University of Oxford Department of Earth Sciences
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Professor Martin Brasier

Professor of Palaeobiology

TEL: +44 (1865) 272074
FAX: +44 (1865) 272072

Research Profile

Just how good are patterns in the fossil record for studying the origins of major biological groups?And just how good is our own mental equipment for interpreting those patterns when we discover them?

My first tentative answers to these questions emerged after a year spent as Ship's Scientist aboard HMS Fawn during its cruise across the reefs and lagoons of the Caribbean in 1970. From this I could see that it is the analysis of interconnections between and within systems that may provide a valuable key for decoding the early history of life. Ever since then, I have sought to increase and expand our understanding of big transitions in the fossil record, pushing the researches of my group ever deeper in geological time. All of those questions that interest me tend to relate some very major interconnections in deep time, notably: patterns and processes in the Cambrian explosion; origins of the animal phyla; the dynamics of reefal and foraminiferal symbioses through deep time; phosphorus and the carbon cycle in deep time; origins of terrestrial ecosystems; the earliest fossil record; and the origins of life itself.

Current areas of field activity include the Archaean of Australia and the Proterozoic and Cambrian of Australia, Asia and Oman as well as Britain. We often undertake active comparisons between recent and ancient ecosystems, and we like to pioneer innovative high resolution techniques, ranging from satellite imaging and field mapping to microscopic mapping using Confocal Microscopy, Laser Raman, NanoSims and other biogeochemical mapping techniques. All of these approaches are driven, however, by our search for innovative and provocative questions. Science is not a belief system - it is a unique system for the measurement of doubt.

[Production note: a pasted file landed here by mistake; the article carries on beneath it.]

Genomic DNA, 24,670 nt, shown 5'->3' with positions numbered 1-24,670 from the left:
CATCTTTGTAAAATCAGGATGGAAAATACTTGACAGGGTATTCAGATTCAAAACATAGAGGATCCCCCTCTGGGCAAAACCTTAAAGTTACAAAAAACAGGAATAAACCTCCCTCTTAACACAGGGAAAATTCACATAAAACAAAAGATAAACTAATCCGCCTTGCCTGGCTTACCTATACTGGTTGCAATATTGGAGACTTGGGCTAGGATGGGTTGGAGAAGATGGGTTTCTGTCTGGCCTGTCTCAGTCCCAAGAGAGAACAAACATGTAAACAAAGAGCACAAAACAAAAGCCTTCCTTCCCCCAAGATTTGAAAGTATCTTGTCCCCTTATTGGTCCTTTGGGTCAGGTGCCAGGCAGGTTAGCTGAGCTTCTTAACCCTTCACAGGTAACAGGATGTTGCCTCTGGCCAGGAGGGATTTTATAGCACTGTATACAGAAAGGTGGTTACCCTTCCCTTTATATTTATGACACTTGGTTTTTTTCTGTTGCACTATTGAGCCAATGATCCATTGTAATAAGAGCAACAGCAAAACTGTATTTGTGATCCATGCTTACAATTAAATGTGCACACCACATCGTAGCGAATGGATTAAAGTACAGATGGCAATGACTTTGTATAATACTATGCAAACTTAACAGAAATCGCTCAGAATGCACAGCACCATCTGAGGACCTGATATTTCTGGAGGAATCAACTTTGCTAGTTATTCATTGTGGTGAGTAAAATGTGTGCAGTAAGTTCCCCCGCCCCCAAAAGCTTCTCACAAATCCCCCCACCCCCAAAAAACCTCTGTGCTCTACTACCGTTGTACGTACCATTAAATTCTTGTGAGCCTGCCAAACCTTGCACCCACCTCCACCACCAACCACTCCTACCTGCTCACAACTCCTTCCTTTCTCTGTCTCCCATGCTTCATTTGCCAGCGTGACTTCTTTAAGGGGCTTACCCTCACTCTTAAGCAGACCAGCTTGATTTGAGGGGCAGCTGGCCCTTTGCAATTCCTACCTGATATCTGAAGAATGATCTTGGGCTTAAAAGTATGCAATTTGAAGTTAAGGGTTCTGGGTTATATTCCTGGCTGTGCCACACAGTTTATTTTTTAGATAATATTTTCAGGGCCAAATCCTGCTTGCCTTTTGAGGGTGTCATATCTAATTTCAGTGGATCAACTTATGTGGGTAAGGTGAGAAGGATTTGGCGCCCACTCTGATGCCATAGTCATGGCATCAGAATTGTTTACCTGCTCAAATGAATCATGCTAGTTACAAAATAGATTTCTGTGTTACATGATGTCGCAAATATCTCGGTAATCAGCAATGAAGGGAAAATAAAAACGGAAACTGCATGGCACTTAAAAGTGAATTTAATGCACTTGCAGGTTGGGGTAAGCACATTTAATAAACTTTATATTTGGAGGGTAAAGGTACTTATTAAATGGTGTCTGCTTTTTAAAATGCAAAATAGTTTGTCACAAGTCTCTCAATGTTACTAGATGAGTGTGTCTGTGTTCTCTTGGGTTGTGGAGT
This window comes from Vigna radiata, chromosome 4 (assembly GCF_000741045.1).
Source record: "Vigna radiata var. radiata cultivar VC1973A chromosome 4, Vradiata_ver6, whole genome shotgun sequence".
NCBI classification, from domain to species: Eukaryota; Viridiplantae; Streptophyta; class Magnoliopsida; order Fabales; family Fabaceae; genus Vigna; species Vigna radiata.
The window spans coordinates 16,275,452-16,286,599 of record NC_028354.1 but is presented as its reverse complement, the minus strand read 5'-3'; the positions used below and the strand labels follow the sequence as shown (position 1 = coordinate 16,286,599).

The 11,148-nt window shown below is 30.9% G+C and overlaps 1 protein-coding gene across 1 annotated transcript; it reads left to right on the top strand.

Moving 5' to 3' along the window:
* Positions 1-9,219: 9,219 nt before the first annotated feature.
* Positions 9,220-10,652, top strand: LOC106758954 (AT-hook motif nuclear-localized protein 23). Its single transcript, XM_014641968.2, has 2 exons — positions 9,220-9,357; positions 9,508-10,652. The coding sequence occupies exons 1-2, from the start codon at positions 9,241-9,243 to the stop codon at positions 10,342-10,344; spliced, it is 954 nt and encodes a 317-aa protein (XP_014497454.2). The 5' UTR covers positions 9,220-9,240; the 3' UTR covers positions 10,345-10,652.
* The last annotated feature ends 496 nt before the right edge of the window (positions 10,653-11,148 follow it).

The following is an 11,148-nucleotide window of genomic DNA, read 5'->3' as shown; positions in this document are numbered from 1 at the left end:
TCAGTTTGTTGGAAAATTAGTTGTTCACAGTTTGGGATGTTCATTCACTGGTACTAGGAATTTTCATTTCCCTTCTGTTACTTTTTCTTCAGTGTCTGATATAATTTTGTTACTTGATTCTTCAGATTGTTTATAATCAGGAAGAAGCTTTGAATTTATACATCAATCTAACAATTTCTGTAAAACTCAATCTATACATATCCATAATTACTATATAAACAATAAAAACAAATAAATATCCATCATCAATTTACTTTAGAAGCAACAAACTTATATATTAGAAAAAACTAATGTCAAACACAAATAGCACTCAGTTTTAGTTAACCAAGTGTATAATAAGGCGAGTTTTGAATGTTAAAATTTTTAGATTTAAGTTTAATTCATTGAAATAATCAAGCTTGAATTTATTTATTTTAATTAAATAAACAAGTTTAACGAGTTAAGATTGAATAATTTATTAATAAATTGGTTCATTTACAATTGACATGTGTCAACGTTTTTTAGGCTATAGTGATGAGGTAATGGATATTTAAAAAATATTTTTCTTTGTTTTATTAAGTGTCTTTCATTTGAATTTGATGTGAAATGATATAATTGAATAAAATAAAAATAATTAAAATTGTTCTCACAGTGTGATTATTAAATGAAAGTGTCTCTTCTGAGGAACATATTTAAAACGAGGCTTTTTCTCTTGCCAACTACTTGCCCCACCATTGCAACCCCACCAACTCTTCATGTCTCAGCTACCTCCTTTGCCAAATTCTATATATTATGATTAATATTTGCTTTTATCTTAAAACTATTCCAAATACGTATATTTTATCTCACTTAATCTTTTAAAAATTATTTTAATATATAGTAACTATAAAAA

Professor of Palaeobiology at the University of Oxford, I am also a Fellow of St Edmund Hall, Oxford. Other duties have included serving as Chairman of the Faculty of Earth Sciences; Chairman of the Subcommission on Cambrian Stratigraphy; membership of NSF panels; membership of NASA panels on life on Mars. I also hold a Professorship at Memorial University, Newfoundland. My first popular science book “Darwin's Lost World” was published this year as a celebration of Darwin's 200th birthday.

Important resources available to my research group include: thousands of specimens relating to the origins of the major animal groups, accumulated during the last fifty years; thousands of polished thin sections relating to the earliest microscopic life; high quality Nikon Multiphot imaging facilities; a extensive library; and a field base for researchers and visitors on the coast of Pembrokeshire.

Selected Publications

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Last updated: Thursday 19th December 2013